8. Fold back the printed triangle and press – you now have one flying geese unit, which will be one side of your star.

9. Make some more of these flying geese units. You will need 60 all together.

10. To assemble one star block, you need one 4.5″ square centre, 4 flying geese units and 4 white 2.5″ squares. Lay these out as below.

11. Sew a flying geese unit to each side of the centre square.

12. Next sew the 2.5″ white squares to the ends of the top and bottom flying geese units as shown below,

13. Sew all the rows together to make a sawtooth star block. It should measure 8.5″ (if your 1/4″ seam allowance is accurate).

14. Make 15 of these star blocks and press.

Making the Chain blocks:

Okay, this is where I confess that I lost some photos and can’t show you quite as step by step, but they are really easy. I’ve done a mock-up with some other fabrics below.

1. Take 60 of your remaining printed 2.5″ squares, sew them into pairs and then sew the pairs into little 4 patches, like the middle of the above picture. You will need 15 4-patches.

2. Next sew a white 2.5″x4.5″rectangle to either side of each 4 patch.

3. Now take the remaining 60 4.5×2.5″ white rectangles and sew a printed 2.5″ square to each side of each white rectangle.

4. Finally sew the rows all together. you should end up with a block that looks like this below! (excuse the blurriness, it’s cut from a bigger picture!) It should also measure 8.5″ square, if your 1/4″ seam allowance is accurate). You need 15 of these blocks. Press.

Assembling the Quilt:

Lay out your star blocks and chain blocks in an alternating pattern, starting with a chain block. Make a 5 by 6 grid as shown below….

2. …and sew it all together.

Adding the Borders

1. Measure the sides of your quilt. If seam allowances were entirely accurate the sides should measure 48.5″, but they never are totally accurate. Measure the sides and then cut white border strips to that length – this helps prevent warping of your borders that can happen if you over stretch the borders as you sew. Pin on the border at both ends and in the middle and then sew on the side borders.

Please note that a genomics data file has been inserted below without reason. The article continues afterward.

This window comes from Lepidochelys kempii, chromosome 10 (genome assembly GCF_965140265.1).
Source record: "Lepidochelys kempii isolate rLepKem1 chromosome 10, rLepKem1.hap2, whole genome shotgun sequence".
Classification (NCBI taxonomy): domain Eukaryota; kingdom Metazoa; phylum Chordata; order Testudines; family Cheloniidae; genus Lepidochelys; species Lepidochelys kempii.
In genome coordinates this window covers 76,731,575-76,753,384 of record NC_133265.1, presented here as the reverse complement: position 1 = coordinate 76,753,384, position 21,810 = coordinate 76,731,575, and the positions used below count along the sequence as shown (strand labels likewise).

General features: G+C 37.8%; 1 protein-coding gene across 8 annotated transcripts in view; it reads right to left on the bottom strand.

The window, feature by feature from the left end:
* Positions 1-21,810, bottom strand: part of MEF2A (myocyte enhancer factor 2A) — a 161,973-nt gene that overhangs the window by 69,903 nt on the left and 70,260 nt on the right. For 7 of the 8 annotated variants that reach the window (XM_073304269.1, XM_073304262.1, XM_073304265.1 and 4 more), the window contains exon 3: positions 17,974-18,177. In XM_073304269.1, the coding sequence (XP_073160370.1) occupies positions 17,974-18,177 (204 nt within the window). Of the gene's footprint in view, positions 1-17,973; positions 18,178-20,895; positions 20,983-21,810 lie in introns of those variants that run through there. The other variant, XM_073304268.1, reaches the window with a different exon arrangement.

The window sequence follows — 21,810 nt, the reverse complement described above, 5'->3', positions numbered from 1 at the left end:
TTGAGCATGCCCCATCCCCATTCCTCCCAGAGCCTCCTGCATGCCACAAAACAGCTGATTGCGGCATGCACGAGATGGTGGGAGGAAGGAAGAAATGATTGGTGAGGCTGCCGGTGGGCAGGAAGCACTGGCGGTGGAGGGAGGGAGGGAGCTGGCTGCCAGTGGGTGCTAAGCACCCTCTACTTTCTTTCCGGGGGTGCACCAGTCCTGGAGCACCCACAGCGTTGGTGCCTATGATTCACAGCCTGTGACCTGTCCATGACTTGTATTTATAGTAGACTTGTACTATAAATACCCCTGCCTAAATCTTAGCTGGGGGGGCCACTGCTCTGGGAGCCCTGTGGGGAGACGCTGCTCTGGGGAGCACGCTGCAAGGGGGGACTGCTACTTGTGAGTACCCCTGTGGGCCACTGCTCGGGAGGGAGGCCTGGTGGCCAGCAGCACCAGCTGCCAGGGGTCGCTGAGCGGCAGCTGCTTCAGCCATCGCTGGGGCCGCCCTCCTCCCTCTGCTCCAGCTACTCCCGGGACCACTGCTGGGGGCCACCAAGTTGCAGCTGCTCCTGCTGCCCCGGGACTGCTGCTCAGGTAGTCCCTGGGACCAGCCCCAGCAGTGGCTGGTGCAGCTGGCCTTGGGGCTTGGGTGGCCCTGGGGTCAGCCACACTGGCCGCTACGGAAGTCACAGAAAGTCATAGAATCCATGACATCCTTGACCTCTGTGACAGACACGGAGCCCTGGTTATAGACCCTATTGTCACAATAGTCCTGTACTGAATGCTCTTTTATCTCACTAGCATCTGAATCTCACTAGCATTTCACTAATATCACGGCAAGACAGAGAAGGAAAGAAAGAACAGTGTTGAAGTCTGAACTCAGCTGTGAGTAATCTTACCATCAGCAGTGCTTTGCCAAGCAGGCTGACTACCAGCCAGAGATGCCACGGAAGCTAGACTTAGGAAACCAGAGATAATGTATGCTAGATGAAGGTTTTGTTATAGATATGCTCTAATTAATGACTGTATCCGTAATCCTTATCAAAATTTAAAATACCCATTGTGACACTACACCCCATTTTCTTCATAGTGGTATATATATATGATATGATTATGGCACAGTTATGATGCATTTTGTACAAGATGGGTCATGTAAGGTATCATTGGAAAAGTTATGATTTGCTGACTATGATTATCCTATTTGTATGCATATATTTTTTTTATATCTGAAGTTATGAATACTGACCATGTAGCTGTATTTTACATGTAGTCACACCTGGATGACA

2. Next measure the top and bottom borders (theoretically 44.5″), cut a length of white 2.5″ strip to that measurement. Pin and sew on your top and bottom white inner borders.

3. To make the scrappy inner border, sew together twelve 2.5″x5″ printed rectangles that you made at the beginning by halving the charm squares. Sew this to one of the sides of the quilt and trim off the excess. I figure it’s scrappy so it really doesn”t matter if it’s perfectly symmetrical.

4. With the remaining white strips, make a second white border in the same way as described above.

5. Finally, cut and join 2.5″ strips from your printed yardage fabric and add as the final outer border. I used the same fabric as my binding too.

…and you’re done!

I used Quilters Dream Orient, my all-time-favourite batting and free motion quilted it with a loop and leaf design. It’s my favourite quilting, it looks classy but somehow fairly modern and leaves enough areas unquilted to keep the quilt snuggly. Quilters Dream Orient can be quilted up to 8″ apart despite having no scrim, which is a real bonus for snuggly quilts!

Oh and I forgot to say, you can use halved leftover charm squares sewn together and bordered with 2.5″ white strips to piece the backing if you like!

Well, I’m pooped after writing all that. seriously, no wonder it takes me 6 months to get to a computer! I’ll resolve to do this a bit more often, hear that Dad? After all I’m on Instagram (as Cuckooblue) most weeks, even every few days… hmmm I think I might see a connection!

Off to admire my, I mean, my friend’s, new quilt.

If you make it, I hope you like yours too!

Until the next time,

Poppy xx

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Tilda and Wedding Quilt Prettiness

OOOH, Tilda. Tilda to the UK born child of Indian parents means watching strange, brightly-coloured movies in an unknown language on grainy VHS with a beautiful Sari-ed lady in the advert in a rice field and the song “Tiii-lda Basmati” (the best rice, which I still buy now). And possibly the only understandable bit in the movie for my brother and me. But now it means this: